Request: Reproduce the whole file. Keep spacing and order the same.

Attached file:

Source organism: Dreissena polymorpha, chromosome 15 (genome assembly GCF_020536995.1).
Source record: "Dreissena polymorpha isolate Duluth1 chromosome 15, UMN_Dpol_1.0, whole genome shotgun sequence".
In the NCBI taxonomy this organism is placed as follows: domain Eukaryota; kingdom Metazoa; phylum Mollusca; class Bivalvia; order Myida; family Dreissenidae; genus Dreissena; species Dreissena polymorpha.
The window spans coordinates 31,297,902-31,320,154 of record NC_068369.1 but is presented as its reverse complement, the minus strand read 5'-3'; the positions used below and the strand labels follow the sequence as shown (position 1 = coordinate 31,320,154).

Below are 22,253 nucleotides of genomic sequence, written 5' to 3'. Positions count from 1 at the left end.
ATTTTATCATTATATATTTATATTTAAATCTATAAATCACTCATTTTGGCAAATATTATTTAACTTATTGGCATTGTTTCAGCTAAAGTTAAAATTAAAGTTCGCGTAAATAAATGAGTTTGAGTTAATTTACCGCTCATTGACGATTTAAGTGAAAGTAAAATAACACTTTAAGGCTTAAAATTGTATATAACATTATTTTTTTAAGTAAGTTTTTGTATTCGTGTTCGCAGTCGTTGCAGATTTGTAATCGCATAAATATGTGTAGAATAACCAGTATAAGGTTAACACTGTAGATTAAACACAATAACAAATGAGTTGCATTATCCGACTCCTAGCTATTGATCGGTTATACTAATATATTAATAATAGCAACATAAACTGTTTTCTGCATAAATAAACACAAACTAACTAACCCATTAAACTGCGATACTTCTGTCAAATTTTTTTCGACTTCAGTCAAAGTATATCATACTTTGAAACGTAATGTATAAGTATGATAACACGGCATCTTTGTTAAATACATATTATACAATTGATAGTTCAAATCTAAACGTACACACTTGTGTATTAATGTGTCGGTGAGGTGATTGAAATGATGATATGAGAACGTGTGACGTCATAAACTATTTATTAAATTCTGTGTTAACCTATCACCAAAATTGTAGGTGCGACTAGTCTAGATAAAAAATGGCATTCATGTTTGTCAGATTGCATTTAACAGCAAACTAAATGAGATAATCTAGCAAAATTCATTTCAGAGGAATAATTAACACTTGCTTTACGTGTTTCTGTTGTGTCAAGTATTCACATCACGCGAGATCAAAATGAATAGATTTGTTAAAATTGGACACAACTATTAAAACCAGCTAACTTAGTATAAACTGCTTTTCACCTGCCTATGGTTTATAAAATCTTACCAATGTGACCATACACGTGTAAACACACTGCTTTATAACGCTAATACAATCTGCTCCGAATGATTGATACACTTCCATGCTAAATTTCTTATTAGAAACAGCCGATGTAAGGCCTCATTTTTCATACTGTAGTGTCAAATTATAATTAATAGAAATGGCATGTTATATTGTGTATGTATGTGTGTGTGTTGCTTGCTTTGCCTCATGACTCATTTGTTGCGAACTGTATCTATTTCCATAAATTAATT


Source organism: Dreissena polymorpha, chromosome 15 (genome assembly GCF_020536995.1).
Source record: "Dreissena polymorpha isolate Duluth1 chromosome 15, UMN_Dpol_1.0, whole genome shotgun sequence".
In the NCBI taxonomy this organism is placed as follows: domain Eukaryota; kingdom Metazoa; phylum Mollusca; class Bivalvia; order Myida; family Dreissenidae; genus Dreissena; species Dreissena polymorpha.
The window spans coordinates 31,297,902-31,320,154 of record NC_068369.1 but is presented as its reverse complement, the minus strand read 5'-3'; the positions used below and the strand labels follow the sequence as shown (position 1 = coordinate 31,320,154).

Below are 22,253 nucleotides of genomic sequence, written 5' to 3'. Positions count from 1 at the left end.
ATTTTATCATTATATATTTATATTTAAATCTATAAATCACTCATTTTGGCAAATATTATTTAACTTATTGGCATTGTTTCAGCTAAAGTTAAAATTAAAGTTCGCGTAAATAAATGAGTTTGAGTTAATTTACCGCTCATTGACGATTTAAGTGAAAGTAAAATAACACTTTAAGGCTTAAAATTGTATATAACATTATTTTTTTAAGTAAGTTTTTGTATTCGTGTTCGCAGTCGTTGCAGATTTGTAATCGCATAAATATGTGTAGAATAACCAGTATAAGGTTAACACTGTAGATTAAACACAATAACAAATGAGTTGCATTATCCGACTCCTAGCTATTGATCGGTTATACTAATATATTAATAATAGCAACATAAACTGTTTTCTGCATAAATAAACACAAACTAACTAACCCATTAAACTGCGATACTTCTGTCAAATTTTTTTCGACTTCAGTCAAAGTATATCATACTTTGAAACGTAATGTATAAGTATGATAACACGGCATCTTTGTTAAATACATATTATACAATTGATAGTTCAAATCTAAACGTACACACTTGTGTATTAATGTGTCGGTGAGGTGATTGAAATGATGATATGAGAACGTGTGACGTCATAAACTATTTATTAAATTCTGTGTTAACCTATCACCAAAATTGTAGGTGCGACTAGTCTAGATAAAAAATGGCATTCATGTTTGTCAGATTGCATTTAACAGCAAACTAAATGAGATAATCTAGCAAAATTCATTTCAGAGGAATAATTAACACTTGCTTTACGTGTTTCTGTTGTGTCAAGTATTCACATCACGCGAGATCAAAATGAATAGATTTGTTAAAATTGGACACAACTATTAAAACCAGCTAACTTAGTATAAACTGCTTTTCACCTGCCTATGGTTTATAAAATCTTACCAATGTGACCATACACGTGTAAACACACTGCTTTATAACGCTAATACAATCTGCTCCGAATGATTGATACACTTCCATGCTAAATTTCTTATTAGAAACAGCCGATGTAAGGCCTCATTTTTCATACTGTAGTGTCAAATTATAATTAATAGAAATGGCATGTTATATTGTGTATGTATGTGTGTGTGTTGCTTGCTTTGCCTCATGACTCATTTGTTGCGAACTGTATCTATTTCCATAAATTAATT